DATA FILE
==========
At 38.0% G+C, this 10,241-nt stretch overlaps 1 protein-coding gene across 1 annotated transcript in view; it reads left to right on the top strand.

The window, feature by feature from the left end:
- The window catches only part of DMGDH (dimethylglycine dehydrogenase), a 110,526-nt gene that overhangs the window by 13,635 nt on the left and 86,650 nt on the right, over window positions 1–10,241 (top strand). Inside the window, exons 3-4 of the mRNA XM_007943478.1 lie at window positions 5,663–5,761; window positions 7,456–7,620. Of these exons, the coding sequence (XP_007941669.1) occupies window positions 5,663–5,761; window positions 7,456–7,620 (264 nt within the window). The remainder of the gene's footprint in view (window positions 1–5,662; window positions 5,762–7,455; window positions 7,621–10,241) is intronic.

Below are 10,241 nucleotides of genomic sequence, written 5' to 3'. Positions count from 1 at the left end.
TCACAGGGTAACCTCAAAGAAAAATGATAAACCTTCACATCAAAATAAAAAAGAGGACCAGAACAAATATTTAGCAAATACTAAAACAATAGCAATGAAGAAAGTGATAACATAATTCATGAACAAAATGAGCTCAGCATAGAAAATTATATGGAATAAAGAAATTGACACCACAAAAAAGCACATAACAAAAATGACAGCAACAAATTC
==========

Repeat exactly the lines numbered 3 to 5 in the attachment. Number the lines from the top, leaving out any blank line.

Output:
- The window catches only part of DMGDH (dimethylglycine dehydrogenase), a 110,526-nt gene that overhangs the window by 13,635 nt on the left and 86,650 nt on the right, over window positions 1–10,241 (top strand). Inside the window, exons 3-4 of the mRNA XM_007943478.1 lie at window positions 5,663–5,761; window positions 7,456–7,620. Of these exons, the coding sequence (XP_007941669.1) occupies window positions 5,663–5,761; window positions 7,456–7,620 (264 nt within the window). The remainder of the gene's footprint in view (window positions 1–5,662; window positions 5,762–7,455; window positions 7,621–10,241) is intronic.

Below are 10,241 nucleotides of genomic sequence, written 5' to 3'. Positions count from 1 at the left end.
TCACAGGGTAACCTCAAAGAAAAATGATAAACCTTCACATCAAAATAAAAAAGAGGACCAGAACAAATATTTAGCAAATACTAAAACAATAGCAATGAAGAAAGTGATAACATAATTCATGAACAAAATGAGCTCAGCATAGAAAATTATATGGAATAAAGAAATTGACACCACAAAAAAGCACATAACAAAAATGACAGCAACAAATTC